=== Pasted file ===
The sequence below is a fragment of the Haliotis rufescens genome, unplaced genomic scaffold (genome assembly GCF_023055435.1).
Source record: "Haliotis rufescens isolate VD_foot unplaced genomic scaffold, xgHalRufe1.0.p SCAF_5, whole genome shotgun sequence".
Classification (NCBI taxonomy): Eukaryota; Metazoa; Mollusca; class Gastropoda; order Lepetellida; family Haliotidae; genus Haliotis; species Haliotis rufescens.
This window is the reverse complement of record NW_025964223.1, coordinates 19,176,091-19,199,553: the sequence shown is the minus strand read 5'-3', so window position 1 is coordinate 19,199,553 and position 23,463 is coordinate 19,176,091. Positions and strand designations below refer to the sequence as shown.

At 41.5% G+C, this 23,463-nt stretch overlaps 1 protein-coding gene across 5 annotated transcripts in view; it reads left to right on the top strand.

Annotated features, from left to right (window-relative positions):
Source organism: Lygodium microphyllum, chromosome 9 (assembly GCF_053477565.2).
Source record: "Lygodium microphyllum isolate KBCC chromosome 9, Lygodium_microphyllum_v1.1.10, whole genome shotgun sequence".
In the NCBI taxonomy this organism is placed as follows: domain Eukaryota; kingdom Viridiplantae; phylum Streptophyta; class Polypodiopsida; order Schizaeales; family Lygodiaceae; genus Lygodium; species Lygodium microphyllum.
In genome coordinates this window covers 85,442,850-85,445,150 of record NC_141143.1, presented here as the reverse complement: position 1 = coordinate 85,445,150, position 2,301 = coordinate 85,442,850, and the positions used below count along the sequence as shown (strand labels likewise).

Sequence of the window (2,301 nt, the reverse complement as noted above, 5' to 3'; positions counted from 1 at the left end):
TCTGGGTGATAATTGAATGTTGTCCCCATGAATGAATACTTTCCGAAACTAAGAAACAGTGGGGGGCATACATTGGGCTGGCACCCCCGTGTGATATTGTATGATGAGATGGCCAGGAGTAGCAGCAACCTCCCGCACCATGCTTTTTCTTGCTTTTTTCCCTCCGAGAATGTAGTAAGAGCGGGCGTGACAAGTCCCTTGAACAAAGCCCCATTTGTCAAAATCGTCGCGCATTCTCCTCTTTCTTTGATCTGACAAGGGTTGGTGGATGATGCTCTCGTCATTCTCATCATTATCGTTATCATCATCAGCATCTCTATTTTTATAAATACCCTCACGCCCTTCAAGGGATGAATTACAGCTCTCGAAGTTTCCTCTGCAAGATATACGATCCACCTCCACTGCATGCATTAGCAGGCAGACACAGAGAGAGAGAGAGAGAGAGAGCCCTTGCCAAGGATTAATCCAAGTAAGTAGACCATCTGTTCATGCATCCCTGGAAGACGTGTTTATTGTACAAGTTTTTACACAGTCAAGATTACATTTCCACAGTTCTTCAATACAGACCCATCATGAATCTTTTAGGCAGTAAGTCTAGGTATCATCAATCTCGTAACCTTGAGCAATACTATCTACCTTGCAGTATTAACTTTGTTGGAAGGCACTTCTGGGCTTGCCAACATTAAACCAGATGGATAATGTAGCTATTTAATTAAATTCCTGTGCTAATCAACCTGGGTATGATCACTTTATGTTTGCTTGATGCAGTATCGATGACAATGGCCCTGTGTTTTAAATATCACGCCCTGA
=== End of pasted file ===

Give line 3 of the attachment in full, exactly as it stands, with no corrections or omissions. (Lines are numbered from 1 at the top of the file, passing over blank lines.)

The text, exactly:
Classification (NCBI taxonomy): Eukaryota; Metazoa; Mollusca; class Gastropoda; order Lepetellida; family Haliotidae; genus Haliotis; species Haliotis rufescens.